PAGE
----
Rivals Copé and Fillon agree new leadership vote for Sarkozy's UMP

Reuters/Jean-Yves Bonvarlet

The rivals in the leadership row which split Nicolas Sarkozy’s rightwing French former ruling party, the UMP, agreed on Monday to a new internal election after a bitterly-contested first vote last month.


Jean-Francois Copé, the election's disputed victor, and his rival Francois Fillon, Sarkozy's former prime minister, said in a statement they had agreed to hold a new vote by October next year for the leadership of the Union for a Popular Movement.

A first round of voting could be held on September 15, but close aides to Fillon have said the former prime minister might decide not to stand in the election.

The deal is intended to put an end to a month-long acrimonious dispute which almost caused the collapse of the party, and led Fillon to create his own splinter group, the Rally for the UMP (R-UMP), depriving the UM of 68 of its 194 members of parliament.

The post of UMP party leader is seen as the inside track to a candidacy for France’s next presidential election in 2017.

Until this deal, Copé had refused any fresh vote before the 2014 local elections.

Both Fillon, 58, and Copé, 48, who will lead the party until the election, are fiscal conservatives advocating free-market policies and economic reforms, but Copé has carved out a niche on the right of the UMP with his tough-talking approach to immigration and some issues surrounding France’s muslim population.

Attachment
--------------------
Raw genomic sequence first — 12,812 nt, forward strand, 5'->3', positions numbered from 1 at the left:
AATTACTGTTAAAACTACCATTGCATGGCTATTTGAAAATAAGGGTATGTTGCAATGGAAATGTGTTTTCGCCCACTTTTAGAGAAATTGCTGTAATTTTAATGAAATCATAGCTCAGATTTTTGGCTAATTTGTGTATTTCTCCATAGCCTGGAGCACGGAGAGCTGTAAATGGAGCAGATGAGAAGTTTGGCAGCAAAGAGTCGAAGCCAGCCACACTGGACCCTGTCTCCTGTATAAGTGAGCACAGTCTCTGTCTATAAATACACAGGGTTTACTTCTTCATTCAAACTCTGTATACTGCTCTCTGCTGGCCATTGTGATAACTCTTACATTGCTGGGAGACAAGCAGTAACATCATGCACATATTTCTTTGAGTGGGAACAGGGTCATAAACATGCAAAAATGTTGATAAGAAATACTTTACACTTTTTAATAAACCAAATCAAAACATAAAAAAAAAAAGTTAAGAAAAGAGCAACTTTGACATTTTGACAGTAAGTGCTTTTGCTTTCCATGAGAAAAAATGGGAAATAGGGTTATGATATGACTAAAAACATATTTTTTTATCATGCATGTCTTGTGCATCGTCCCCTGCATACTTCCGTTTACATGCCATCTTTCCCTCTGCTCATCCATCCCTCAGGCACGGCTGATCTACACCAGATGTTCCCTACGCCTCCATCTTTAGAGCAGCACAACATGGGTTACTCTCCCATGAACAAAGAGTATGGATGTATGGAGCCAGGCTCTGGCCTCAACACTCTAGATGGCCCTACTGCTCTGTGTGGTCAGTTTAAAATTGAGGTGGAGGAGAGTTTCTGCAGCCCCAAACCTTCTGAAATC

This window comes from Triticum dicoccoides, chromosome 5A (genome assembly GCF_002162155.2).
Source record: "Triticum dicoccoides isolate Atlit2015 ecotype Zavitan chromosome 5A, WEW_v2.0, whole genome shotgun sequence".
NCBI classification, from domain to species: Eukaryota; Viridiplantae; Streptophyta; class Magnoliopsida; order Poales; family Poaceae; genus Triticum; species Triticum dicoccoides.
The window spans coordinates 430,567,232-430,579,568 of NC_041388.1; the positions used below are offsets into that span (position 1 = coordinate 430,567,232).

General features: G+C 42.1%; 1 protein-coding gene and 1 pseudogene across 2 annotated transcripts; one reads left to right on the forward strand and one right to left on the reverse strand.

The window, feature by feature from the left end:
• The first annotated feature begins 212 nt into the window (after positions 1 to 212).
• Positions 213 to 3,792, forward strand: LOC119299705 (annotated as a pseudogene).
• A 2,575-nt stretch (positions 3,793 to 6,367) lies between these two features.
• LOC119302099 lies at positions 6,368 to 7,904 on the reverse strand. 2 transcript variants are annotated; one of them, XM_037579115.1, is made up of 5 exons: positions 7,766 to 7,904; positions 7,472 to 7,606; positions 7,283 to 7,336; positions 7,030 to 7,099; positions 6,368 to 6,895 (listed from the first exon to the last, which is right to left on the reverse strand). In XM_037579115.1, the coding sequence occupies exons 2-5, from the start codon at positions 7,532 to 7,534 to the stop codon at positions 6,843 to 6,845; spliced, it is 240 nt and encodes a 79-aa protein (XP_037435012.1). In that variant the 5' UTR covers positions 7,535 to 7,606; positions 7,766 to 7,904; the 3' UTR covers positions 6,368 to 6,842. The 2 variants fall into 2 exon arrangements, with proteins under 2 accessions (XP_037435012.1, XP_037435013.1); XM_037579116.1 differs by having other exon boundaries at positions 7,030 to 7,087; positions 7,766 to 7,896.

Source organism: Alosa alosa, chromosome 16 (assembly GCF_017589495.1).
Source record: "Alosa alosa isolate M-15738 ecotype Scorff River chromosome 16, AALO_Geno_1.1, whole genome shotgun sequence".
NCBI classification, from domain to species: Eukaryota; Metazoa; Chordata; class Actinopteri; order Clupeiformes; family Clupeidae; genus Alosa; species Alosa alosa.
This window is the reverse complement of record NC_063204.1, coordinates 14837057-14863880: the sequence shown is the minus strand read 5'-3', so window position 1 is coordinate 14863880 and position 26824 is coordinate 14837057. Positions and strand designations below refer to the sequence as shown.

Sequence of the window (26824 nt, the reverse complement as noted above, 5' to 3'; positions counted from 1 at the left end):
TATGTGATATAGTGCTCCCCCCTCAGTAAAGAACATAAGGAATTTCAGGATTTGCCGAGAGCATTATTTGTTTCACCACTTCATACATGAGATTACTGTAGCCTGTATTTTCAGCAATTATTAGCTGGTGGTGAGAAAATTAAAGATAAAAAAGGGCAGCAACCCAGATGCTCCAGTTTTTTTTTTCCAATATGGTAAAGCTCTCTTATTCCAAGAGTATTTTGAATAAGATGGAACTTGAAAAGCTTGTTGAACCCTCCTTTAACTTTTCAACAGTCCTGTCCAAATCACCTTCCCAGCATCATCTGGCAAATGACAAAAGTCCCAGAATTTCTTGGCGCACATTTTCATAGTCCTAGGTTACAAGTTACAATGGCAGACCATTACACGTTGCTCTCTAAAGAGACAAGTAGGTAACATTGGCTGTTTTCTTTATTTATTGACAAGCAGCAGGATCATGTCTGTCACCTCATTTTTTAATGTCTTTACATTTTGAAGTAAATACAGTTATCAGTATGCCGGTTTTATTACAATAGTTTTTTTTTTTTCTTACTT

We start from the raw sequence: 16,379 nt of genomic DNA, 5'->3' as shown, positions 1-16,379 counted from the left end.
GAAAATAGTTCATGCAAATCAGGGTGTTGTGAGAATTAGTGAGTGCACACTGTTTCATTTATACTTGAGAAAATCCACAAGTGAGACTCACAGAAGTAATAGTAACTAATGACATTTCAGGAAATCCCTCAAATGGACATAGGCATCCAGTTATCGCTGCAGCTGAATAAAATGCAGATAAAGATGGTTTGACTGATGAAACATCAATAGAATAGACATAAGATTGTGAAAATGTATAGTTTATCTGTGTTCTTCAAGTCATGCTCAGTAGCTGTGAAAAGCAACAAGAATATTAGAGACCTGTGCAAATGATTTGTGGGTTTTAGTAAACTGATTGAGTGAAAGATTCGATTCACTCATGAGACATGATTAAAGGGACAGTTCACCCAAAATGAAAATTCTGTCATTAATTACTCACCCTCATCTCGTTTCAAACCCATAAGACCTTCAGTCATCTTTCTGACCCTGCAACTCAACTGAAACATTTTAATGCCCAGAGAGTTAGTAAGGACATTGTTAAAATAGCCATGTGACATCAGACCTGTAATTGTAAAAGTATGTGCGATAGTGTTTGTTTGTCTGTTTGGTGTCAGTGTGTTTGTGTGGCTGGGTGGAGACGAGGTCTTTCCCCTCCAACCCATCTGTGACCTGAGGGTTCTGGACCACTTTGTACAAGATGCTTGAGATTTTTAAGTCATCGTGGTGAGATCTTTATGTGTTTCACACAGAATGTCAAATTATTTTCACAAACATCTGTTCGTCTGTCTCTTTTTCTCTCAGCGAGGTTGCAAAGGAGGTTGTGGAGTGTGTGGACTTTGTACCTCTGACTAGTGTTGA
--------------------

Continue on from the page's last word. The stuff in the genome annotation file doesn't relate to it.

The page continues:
Sarkozy, who will be 58 next month, has no official post in the UMP after his defeat in the May presidential election to Socialist Francois Hollande but he is anxious to keep the UMP together in case he decides to make a comeback bid for the presidency in 2017.

Sources close to the former president have said he was furious at the deadlock which followed the November 18 election which was marred by allegations of irregularities and ballot-stuffing.

Both Copé and Fillon have suffered in opinion polls in the wake of the election upset.

A BVA poll published on Monday showed that only 16 percent of respondents had
a positive opinion of Copé, down 11 points in a month.

His popularity plunged 29 percent with party supporters to 28 percent, making him the most unpopular politician on the French right.

Fillon lost six percentage points to 39 percent among the French public, with support from his party dropping 10 percent to 62 percent.


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